In one post we get back both an action shot and a Traded card. That seems about right for Cesar Tovar, a guy who once played nine positions in a game. Cesar came to Philadelphia after the ’72 season for Joe Lis, Ken Reynolds, and Ken Sanders. The Phillies had just sent third basemen Don Money and John Vukovich to Milwaukee to clear a path for college guy Mike Schmidt and they then picked up Cesar for insurance in case Mike had trouble with big league pitching. And initially he did, so it was a good thing Tovar was around. But as the season went on Schmidt got more settled at third, Cesar had to have surgery on his knee, didn’t get too much time in the outfield when he returned, and he publicly declared he wanted out of Philly. So did Larry Bowa which was a bit ironic since one of the other reasons the Phillies brought in Cesar was to be an influence on Bowa. But that probably wasn’t what they had in mind.

Cesar Tovar was born in Caracas, Venezuela, where he grew up playing ball, principally at second base. He was signed by Gabe Paul, then working for Cincinnati, while Paul was on a scouting expedition for a friend of Cesar’s named Gus Gil. The Reds wanted Gil and Gil asked them to sign his friend or the deal was off. That Paul did and Cesar got started that summer in D ball where he hit .252. In ’60 he moved up to C ball where he hit significantly better, with ten triples, twelve homers, and a .304 average. Somehow those numbers got him moved back to D ball in ’61 where he put up a 19/78/.338 year while also stealing 88 bases. In ’62 the Reds got it right and moved him up to B ball where he had a 10/78/.329 season with 56 steals. In ’63 he got loaned to the Twins and in Triple A that year he made an impression with an 11/49/.297 season with 41 doubles and 115 runs scored while splitting time between shortstop and the outfield. In ’64 he returned to Cincinnati, stuck in Triple A, added third base to his positions, and had a pretty good year , hitting .275 with 94 runs and 40 stolen bases. When the Twins came calling for a middle infielder, Cesar was their second choice – apparently Tommy Helms was their first – and Minnesota got him for pitcher Gerry Arrigo.

Tovar began ’65 on the Twins roster and did OK, but not good enough to stick, so in a month he was back in Triple A, where he hit .328 with eleven homers and 28 stolen bases the rest of the way. In ’66 he stuck in Minnesota and had a pretty good rookie year, spending most of his time at second while stealing 16 bases. In ’67 and ’68 he had very similar seasons – he had 35 stolen bases the latter year – while splitting time pretty evenly between third base and the outfield. That first year he led the AL in plate appearances even though he had no regular position. In ’68 he did his one position per inning thing in a game against the A’s. That was appropriate since the first guy to pull that off was Bert Campaneris, who played in that game. In ’69 the Twins got Billy Martin as a manager and Cesar quickly became a favorite of the manager with his hustle and versatility. He upped his stolen base total to 45 that year and beginning that season was principally an outfielder. Minnesota went to the playoffs that year and also the next when Cesar led the AL in doubles and triples in what was probably his best season. In ’71 he led the AL in hits. In ’72 a shoulder injury pulled his stats down a bunch. That November he was sent to Philadelphia.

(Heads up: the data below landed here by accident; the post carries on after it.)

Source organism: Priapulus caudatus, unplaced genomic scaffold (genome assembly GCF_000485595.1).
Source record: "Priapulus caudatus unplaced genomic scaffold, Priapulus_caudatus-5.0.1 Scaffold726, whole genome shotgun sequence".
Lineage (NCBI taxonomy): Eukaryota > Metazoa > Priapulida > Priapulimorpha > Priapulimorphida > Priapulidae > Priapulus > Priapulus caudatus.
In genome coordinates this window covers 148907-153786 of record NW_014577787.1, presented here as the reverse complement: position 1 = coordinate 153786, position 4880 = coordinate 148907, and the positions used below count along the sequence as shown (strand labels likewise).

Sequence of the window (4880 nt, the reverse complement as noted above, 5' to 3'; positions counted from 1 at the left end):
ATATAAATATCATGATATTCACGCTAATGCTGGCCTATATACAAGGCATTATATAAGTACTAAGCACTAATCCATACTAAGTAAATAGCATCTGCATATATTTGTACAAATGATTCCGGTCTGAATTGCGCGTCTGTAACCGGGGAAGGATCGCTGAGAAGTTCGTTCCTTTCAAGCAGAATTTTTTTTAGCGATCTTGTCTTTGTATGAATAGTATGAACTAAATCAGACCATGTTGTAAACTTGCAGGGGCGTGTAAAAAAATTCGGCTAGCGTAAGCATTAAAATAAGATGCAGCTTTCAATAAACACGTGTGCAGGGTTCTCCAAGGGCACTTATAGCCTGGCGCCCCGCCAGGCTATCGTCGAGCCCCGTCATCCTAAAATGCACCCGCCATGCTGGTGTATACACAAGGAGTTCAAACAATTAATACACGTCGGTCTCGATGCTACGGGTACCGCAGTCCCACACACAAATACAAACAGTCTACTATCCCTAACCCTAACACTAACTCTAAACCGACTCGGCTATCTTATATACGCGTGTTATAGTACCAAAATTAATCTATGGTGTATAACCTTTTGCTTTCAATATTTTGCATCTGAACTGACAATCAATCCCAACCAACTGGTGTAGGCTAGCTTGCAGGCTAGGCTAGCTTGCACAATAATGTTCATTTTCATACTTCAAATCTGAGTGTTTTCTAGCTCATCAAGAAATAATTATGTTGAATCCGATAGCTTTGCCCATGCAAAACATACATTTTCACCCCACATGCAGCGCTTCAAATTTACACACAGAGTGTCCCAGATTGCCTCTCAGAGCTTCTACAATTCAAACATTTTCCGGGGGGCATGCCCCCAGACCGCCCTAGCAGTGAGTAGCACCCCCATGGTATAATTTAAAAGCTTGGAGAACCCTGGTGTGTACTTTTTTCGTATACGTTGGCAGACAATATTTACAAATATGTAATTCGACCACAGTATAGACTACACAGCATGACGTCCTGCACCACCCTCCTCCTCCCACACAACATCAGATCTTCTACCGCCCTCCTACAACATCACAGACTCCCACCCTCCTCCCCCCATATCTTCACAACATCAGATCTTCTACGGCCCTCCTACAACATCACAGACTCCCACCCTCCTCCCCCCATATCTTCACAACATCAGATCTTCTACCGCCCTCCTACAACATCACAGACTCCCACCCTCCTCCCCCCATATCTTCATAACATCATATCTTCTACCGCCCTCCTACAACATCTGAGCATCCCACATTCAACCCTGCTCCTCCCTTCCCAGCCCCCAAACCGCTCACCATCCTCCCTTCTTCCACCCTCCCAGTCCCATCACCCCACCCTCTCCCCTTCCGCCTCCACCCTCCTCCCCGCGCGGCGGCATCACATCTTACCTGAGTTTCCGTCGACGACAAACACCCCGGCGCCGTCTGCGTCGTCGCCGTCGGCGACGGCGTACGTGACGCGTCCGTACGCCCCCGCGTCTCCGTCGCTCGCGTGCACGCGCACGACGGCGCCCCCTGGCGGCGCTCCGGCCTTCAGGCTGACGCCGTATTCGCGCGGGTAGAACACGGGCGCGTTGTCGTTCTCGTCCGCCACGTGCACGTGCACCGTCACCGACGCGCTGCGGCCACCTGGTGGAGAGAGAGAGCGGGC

While Larry Bowa’s wish to be traded didn’t happen – good thing for both him and the Phillies – Tovar’s request was honored and he got sold to the Rangers. Reuniting with Martin seemed to do the trick as Cesar had a nice bounce, upping his average to .292 and his RBI total to 58 while again playing around the outfield. But ’75 got a bit tumultuous as injuries and a fast fallout by Martin with management led to Billy’s departure. Cesar’s numbers came in with the rest of the team as his RBI totals halved and his average fell to .258. That season he was primarily a DH for both the Rangers and Oakland to where he was sold in late August for the stretch drive during which he hit .231 the final month. He did mostly pinch hit work for the A’s in ’76 before he went to the Yankees the final month-plus – again reuniting with Martin – where he finished out his career in the same role. Cesar batted .278 for his career with 46 homers and 226 stolen bases and 834 runs. He only K’d about once every 15 at bats and he hit .250 with four runs in eight post-season games.

Tovar had a long winter career in Venezuelan ball during and after his US one. When he was done he was fourth in career games played and hits, second in runs and stolen bases, and third in doubles. He hit .286 for his career there, which as a player lasted through ’85. Immediately after his stateside career ended he played the next three regular seasons in Mexico, hitting well over .300 in each one. When he finished up as a player in Venezuela he continued there as a coach. He was a big smoker and by the early Nineties he had a few health problems as a result. Early in ’94 he contracted pancreatic cancer which killed him later that year. He was 54.


Cesar has a nice clean signature that is very compact, sort of like him. He doesn’t have the parenthetical name thing going but that’s because his mom and pop never married.